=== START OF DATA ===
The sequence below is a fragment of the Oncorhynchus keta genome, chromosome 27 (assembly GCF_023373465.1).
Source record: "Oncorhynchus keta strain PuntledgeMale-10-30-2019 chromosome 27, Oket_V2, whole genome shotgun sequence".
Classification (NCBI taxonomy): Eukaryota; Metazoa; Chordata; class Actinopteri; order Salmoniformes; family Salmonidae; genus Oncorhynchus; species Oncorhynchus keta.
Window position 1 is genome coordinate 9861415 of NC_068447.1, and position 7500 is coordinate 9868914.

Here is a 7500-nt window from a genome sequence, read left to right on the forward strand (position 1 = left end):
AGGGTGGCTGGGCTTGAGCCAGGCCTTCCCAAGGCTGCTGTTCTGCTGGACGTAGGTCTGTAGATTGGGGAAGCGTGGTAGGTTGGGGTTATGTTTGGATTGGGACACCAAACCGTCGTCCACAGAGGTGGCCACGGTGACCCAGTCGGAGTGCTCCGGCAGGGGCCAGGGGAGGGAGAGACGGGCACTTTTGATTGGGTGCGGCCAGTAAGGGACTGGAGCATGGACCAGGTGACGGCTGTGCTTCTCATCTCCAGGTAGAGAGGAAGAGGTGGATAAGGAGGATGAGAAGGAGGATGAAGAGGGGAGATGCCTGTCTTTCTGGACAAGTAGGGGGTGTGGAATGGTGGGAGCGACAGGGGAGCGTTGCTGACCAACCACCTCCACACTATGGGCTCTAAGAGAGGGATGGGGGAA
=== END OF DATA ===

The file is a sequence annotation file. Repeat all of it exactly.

The sequence below is a fragment of the Oncorhynchus keta genome, chromosome 27 (assembly GCF_023373465.1).
Source record: "Oncorhynchus keta strain PuntledgeMale-10-30-2019 chromosome 27, Oket_V2, whole genome shotgun sequence".
Classification (NCBI taxonomy): Eukaryota; Metazoa; Chordata; class Actinopteri; order Salmoniformes; family Salmonidae; genus Oncorhynchus; species Oncorhynchus keta.
Window position 1 is genome coordinate 9861415 of NC_068447.1, and position 7500 is coordinate 9868914.

Here is a 7500-nt window from a genome sequence, read left to right on the forward strand (position 1 = left end):
AGGGTGGCTGGGCTTGAGCCAGGCCTTCCCAAGGCTGCTGTTCTGCTGGACGTAGGTCTGTAGATTGGGGAAGCGTGGTAGGTTGGGGTTATGTTTGGATTGGGACACCAAACCGTCGTCCACAGAGGTGGCCACGGTGACCCAGTCGGAGTGCTCCGGCAGGGGCCAGGGGAGGGAGAGACGGGCACTTTTGATTGGGTGCGGCCAGTAAGGGACTGGAGCATGGACCAGGTGACGGCTGTGCTTCTCATCTCCAGGTAGAGAGGAAGAGGTGGATAAGGAGGATGAGAAGGAGGATGAAGAGGGGAGATGCCTGTCTTTCTGGACAAGTAGGGGGTGTGGAATGGTGGGAGCGACAGGGGAGCGTTGCTGACCAACCACCTCCACACTATGGGCTCTAAGAGAGGGATGGGGGAA